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What you need to know about Ontario’s new provincial park

The province has released a first look at its proposal for a new operating provincial park, including a potential boundary expansion, integrated trail network, and name change.

Last year, the Ontario government announced it would be transforming Bigwind Lake Provincial Park, east of Bracebridge, Ont., into an operational campground.

Few details were released at the time, with the government saying only that the park will offer overnight and electrified campgrounds, background camping and four-season recreational activities.

The province released its preliminary management plan this week for a second round of public commentary.

In it, the government expresses an interest in expanding the park boundary to include an additional 274 hectares of land northwest of the park, in addition to 34 hectares southeast and six hectares along Gullfeather Lake.

“This proposed park boundary expansion would provide long-term protection and enhanced opportunities for recreational activities, such as hiking and backcountry camping,” officials noted in the proposal.

The name of the provincial park is also up for debate following consultation, with some people expressing concerns that visitors may get confused as Bigwind Lake is technically not within the provincial park.

“The regulated boundary of the park includes a portion of the Bigwind Lake shoreline and does not include the lake itself,” officials noted. “There is no authorized public access from Bigwind Lake into the park.”

bigwind lake park

If the province decides to change the name, it says it will collect further feedback from Indigenous communities and other stakeholders.

Bigwind Lake is believed to be named after Chief Bigwind from the Chippewas of Rama First Nation.

Camping and recreation

There will be about 250 campsites at the park, including electrical and non-electrical options for tents, trailers and RVs.

The province also says there will be up to 25 walk-in campsites and up to 25 roofed accommodations, along with washrooms, showers, as well as dishwashing and laundry facilities.

A maximum of 25 backcountry sites will be developed, including a few canoe-in campsites on Gullfeather Lake and a currently un-named lake further south.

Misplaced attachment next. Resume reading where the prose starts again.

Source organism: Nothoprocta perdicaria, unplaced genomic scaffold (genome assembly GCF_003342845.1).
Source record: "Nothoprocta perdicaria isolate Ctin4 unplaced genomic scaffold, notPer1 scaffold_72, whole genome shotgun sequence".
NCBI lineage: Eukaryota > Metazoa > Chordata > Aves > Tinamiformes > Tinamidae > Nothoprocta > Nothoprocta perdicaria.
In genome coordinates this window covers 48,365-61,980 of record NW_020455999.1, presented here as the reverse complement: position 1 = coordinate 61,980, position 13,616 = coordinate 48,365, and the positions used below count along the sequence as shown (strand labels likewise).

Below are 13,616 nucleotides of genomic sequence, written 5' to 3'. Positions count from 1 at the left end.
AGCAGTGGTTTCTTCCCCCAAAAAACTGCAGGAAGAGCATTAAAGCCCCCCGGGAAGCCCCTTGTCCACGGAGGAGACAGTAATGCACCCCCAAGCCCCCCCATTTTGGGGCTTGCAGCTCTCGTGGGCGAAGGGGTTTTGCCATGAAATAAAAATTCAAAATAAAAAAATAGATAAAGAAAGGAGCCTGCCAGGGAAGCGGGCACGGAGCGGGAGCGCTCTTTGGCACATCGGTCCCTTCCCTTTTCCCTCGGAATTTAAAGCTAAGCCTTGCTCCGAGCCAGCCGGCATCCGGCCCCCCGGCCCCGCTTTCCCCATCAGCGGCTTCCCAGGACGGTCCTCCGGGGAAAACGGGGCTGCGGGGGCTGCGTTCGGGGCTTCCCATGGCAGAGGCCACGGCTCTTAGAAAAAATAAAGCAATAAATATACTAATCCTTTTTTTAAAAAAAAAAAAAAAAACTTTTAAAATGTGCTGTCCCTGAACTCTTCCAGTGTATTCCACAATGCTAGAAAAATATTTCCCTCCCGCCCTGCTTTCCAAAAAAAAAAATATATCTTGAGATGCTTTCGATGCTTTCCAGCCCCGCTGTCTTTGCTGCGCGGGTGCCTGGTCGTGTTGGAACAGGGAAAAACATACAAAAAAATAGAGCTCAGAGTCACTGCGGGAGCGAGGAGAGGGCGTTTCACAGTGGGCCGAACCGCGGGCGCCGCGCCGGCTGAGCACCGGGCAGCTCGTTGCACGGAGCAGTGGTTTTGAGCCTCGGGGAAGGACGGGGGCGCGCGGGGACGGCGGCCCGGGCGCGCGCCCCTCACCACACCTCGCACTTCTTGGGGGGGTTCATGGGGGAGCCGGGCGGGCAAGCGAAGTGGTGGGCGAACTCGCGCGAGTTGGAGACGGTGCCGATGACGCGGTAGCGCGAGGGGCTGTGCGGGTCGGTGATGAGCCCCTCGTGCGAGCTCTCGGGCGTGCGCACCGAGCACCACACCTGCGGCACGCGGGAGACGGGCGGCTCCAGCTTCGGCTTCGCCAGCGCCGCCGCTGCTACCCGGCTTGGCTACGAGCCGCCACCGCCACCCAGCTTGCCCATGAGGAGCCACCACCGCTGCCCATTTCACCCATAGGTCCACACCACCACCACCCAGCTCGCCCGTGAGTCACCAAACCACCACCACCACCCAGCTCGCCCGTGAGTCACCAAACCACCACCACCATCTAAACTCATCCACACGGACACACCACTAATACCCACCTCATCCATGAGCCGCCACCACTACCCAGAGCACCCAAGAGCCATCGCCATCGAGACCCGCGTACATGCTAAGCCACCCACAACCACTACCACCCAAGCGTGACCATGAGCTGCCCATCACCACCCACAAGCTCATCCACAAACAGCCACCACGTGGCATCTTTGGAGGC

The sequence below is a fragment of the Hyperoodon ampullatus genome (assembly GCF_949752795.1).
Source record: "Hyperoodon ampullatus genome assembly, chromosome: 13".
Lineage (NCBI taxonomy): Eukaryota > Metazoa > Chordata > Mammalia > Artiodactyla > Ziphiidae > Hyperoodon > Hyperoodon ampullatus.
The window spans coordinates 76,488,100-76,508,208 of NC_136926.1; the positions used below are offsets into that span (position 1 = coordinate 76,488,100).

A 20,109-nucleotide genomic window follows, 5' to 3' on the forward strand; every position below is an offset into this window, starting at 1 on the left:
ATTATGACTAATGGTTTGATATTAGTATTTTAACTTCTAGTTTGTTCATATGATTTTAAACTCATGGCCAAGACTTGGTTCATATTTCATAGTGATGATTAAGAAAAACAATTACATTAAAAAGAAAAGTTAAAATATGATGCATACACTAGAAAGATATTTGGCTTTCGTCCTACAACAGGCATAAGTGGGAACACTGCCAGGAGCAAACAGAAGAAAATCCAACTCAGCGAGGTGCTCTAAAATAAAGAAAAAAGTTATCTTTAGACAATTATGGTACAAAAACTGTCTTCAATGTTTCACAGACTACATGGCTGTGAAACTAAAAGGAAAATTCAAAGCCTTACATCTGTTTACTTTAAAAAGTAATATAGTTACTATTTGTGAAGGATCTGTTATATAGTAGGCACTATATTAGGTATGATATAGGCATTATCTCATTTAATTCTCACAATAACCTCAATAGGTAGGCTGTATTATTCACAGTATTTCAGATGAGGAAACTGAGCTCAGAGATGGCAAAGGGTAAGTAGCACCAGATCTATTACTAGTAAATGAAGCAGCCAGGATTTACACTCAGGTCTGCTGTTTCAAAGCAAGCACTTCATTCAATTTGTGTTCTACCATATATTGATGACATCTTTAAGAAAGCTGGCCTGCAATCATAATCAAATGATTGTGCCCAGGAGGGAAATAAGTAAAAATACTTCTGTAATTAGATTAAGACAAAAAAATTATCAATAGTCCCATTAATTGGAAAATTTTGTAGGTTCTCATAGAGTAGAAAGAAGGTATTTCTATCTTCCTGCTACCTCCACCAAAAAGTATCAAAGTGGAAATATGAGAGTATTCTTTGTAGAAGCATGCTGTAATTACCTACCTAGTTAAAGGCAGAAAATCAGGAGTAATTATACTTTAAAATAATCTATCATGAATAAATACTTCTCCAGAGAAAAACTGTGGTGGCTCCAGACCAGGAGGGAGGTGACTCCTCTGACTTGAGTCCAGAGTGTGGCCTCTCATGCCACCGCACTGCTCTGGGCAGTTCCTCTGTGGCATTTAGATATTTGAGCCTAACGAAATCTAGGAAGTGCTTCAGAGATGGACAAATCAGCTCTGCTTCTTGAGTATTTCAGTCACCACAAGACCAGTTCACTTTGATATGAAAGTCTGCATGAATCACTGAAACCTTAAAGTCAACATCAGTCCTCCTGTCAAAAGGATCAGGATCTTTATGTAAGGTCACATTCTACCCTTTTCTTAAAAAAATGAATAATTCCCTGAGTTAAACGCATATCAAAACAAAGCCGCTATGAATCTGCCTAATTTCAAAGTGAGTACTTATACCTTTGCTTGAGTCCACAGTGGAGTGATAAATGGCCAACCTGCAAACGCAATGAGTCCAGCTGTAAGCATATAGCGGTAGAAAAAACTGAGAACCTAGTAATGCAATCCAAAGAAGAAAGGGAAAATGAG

Bigwind Lake Provincial Park

The park’s integrated trail network will “provide a variety of recreational opportunities and minimize the need for roads and parking areas.”

It will include, according to the preliminary plans, an accessible trail, walking trails throughout the campgrounds, a trailhead located at the visitor services hub, portage trails to provide access to lakes and a natural “active trail.”

The active trail will introduce “challenges and obstacles that fit into the surrounding environment and promote exercise, movement and creativity.”

There will also be opportunities for cross-country skiing and snowshoeing trails.

Sport fishing and snowmobiling will be allowed, as well as some hunting pending regulatory approval.


Certain areas of the provincial park have been designated development zones.

Bigwind Lake Provincial Park

It’s in these zones that the province will build campgrounds, day-use areas and associated infrastructure. This also includes a visitor services hub, as well as administrative and maintenance areas.

There are also nature reserve zones, which “may be refined or expanded during the detailed design phase,” as well as natural environment zones. These zones will allow for trails and minimal infrastructure while protecting sensitive species and habitats.

Hundreds of plants as well as dozens of birds, amphibians and fish have been identified within the park, including 14 at-risk and rare species.

Members of the public have until May 14 to provide commentary on both the preliminary plans and the border expansion.